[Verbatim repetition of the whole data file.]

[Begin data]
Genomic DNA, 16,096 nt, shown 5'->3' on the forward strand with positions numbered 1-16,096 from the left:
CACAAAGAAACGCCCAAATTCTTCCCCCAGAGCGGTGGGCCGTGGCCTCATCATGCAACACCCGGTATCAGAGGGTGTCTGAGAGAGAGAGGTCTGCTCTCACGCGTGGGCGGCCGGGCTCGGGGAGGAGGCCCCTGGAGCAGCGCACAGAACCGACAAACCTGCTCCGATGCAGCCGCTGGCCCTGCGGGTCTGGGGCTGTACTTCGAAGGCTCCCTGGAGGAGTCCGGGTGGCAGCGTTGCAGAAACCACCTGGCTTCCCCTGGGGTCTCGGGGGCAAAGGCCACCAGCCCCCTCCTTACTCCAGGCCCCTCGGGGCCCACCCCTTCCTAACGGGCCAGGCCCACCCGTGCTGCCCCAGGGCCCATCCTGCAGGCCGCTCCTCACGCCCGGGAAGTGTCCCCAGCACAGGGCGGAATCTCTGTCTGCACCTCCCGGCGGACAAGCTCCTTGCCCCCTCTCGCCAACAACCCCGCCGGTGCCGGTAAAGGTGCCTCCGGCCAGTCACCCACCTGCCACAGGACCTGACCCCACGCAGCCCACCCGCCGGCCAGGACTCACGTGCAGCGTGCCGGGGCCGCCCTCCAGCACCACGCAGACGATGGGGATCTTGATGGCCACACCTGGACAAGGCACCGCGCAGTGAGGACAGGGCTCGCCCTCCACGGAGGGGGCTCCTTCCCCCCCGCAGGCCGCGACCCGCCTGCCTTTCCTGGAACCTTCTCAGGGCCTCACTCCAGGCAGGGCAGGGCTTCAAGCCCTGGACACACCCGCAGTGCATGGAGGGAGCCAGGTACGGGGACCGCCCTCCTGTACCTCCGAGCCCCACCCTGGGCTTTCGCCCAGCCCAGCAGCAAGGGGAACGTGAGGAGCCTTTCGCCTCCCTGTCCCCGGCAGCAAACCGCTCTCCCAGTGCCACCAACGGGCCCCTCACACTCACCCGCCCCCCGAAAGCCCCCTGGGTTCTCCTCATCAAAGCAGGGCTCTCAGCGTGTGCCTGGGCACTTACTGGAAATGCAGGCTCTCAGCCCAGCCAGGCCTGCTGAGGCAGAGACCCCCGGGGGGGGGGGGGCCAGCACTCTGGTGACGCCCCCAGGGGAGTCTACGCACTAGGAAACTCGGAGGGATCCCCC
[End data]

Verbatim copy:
Genomic DNA, 16,096 nt, shown 5'->3' on the forward strand with positions numbered 1-16,096 from the left:
CACAAAGAAACGCCCAAATTCTTCCCCCAGAGCGGTGGGCCGTGGCCTCATCATGCAACACCCGGTATCAGAGGGTGTCTGAGAGAGAGAGGTCTGCTCTCACGCGTGGGCGGCCGGGCTCGGGGAGGAGGCCCCTGGAGCAGCGCACAGAACCGACAAACCTGCTCCGATGCAGCCGCTGGCCCTGCGGGTCTGGGGCTGTACTTCGAAGGCTCCCTGGAGGAGTCCGGGTGGCAGCGTTGCAGAAACCACCTGGCTTCCCCTGGGGTCTCGGGGGCAAAGGCCACCAGCCCCCTCCTTACTCCAGGCCCCTCGGGGCCCACCCCTTCCTAACGGGCCAGGCCCACCCGTGCTGCCCCAGGGCCCATCCTGCAGGCCGCTCCTCACGCCCGGGAAGTGTCCCCAGCACAGGGCGGAATCTCTGTCTGCACCTCCCGGCGGACAAGCTCCTTGCCCCCTCTCGCCAACAACCCCGCCGGTGCCGGTAAAGGTGCCTCCGGCCAGTCACCCACCTGCCACAGGACCTGACCCCACGCAGCCCACCCGCCGGCCAGGACTCACGTGCAGCGTGCCGGGGCCGCCCTCCAGCACCACGCAGACGATGGGGATCTTGATGGCCACACCTGGACAAGGCACCGCGCAGTGAGGACAGGGCTCGCCCTCCACGGAGGGGGCTCCTTCCCCCCCGCAGGCCGCGACCCGCCTGCCTTTCCTGGAACCTTCTCAGGGCCTCACTCCAGGCAGGGCAGGGCTTCAAGCCCTGGACACACCCGCAGTGCATGGAGGGAGCCAGGTACGGGGACCGCCCTCCTGTACCTCCGAGCCCCACCCTGGGCTTTCGCCCAGCCCAGCAGCAAGGGGAACGTGAGGAGCCTTTCGCCTCCCTGTCCCCGGCAGCAAACCGCTCTCCCAGTGCCACCAACGGGCCCCTCACACTCACCCGCCCCCCGAAAGCCCCCTGGGTTCTCCTCATCAAAGCAGGGCTCTCAGCGTGTGCCTGGGCACTTACTGGAAATGCAGGCTCTCAGCCCAGCCAGGCCTGCTGAGGCAGAGACCCCCGGGGGGGGGGGGGCCAGCACTCTGGTGACGCCCCCAGGGGAGTCTACGCACTAGGAAACTCGGAGGGATCCCCC